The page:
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    Quote Originally Posted by Steve Roberts View Post
    ...set up a tripod with an SLR body and lens on it and focus on an object, say, 15 feet away. Note the reading on the focusing scale precisely, then repeat using the same lens and a different body. Even allowing for the fact that the camera tripod bush location may vary relative to the film plane, the differences between indicated distance on the same lens but different bodies can be alarming!!!
    If that's true, you have some seriously broken cameras.

    Point #1: The distance marked on the lens is from the subject to the film plane, not to the lens.
    The film plane is marked on all (decent) cameras by a small circle with a line running through it, parallel to the film.
    The line is the actual film plane location, and is used for all distance measurements.

    Point #2: The distance from the lens mounting plane to the film plane should be exactly the same in every camera using the same lens.
    For Nikon F-mount lenses this distance is 46.5mm with a very tight tolerance (IIRC ±0.05mm but don't quote me).

    Combining these two points places the lens very accurately within the optical system of the camera,
    which should result in very slight variation in reading from one body to another.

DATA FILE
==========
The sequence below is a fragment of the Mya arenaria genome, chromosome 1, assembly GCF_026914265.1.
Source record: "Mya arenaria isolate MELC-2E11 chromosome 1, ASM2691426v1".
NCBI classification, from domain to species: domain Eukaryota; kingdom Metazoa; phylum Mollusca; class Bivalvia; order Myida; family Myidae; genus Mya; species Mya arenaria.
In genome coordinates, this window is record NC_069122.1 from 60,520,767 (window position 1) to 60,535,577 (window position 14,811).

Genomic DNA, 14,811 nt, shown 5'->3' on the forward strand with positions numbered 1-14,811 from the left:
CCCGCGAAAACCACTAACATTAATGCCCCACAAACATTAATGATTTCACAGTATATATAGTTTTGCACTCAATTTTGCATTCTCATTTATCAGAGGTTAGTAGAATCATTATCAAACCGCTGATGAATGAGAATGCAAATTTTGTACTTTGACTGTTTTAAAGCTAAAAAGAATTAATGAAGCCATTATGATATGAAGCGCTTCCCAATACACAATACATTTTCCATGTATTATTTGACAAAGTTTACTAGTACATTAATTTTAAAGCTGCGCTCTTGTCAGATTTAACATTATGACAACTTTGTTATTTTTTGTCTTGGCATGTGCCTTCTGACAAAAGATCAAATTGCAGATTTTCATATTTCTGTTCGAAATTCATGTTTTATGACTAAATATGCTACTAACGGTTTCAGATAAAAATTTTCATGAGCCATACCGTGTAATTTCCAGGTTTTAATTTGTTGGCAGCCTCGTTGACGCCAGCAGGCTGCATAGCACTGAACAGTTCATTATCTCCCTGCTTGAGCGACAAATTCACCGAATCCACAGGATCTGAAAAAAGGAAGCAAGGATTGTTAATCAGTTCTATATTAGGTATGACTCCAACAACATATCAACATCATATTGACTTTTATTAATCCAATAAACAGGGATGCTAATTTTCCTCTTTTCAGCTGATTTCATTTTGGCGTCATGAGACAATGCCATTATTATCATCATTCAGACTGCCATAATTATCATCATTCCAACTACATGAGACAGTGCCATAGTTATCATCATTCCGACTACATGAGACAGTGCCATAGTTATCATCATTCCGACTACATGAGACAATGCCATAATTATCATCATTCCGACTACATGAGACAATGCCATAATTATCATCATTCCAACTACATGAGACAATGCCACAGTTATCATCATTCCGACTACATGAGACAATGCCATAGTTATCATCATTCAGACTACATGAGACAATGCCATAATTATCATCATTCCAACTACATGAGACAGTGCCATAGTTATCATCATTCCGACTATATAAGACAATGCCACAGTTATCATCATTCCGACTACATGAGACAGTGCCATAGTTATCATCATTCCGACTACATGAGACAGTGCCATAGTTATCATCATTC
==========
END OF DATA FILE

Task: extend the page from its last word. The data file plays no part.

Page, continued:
I just tried this test using several different Nikons, from an F2AS through a D300S, and found no focus shift.
    I cannot speak to the performance of other camera/lens brands since I have no experience with them, nor examples to test.

    - Leigh
    “Wise men talk because they have something to say; fools, because they have to say something.” - Plato

  6. #36

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    Quote Originally Posted by Leigh B View Post
    That's odd. The Gokosha that I used had an objective perhaps 75mm in diameter, large enough to cover any regular lens.
    Hmmm, equally odd to me. C.R.I.S. Camera was the US distributor, but I never knew of anything there other than the types I used. They were current products up to a handful of years ago, even though they look like 1950's sci-fi ray guns.

    Quote Originally Posted by Leigh B View Post
    What is an autocollimator 'with focusing lens'?
    I've never seen an adjustable lens on an autocollimator. That would defeat the purpose.

    - Leigh
    Like this one: http://www.flickr.com/photos/2950454...n/photostream/
    It just extends the capabilities a bit.

    On this model, the focusing barrel has micrometer-like scales, with zero at the infinity-focus position.

    One use would be with respect to checking how well a zoom lens holds focus. If you refocus the Gokosha unit then read the offsets from the barrel, you can calculate the focus error of the zoom lens. Or, if the backfocus distance is in error, you could take a handful of readings, then calculate shim corrections in the lens mount.

    I don't know of any way to do these things with a pure autocollimator.

  7. #37
    Leigh B's Avatar
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    Quote Originally Posted by Mr Bill View Post
    One use would be with respect to checking how well a zoom lens holds focus. If you refocus the Gokosha unit then read the offsets from the barrel, you can calculate the focus error of the zoom lens. Or, if the backfocus distance is in error, you could take a handful of readings, then calculate shim corrections in the lens mount.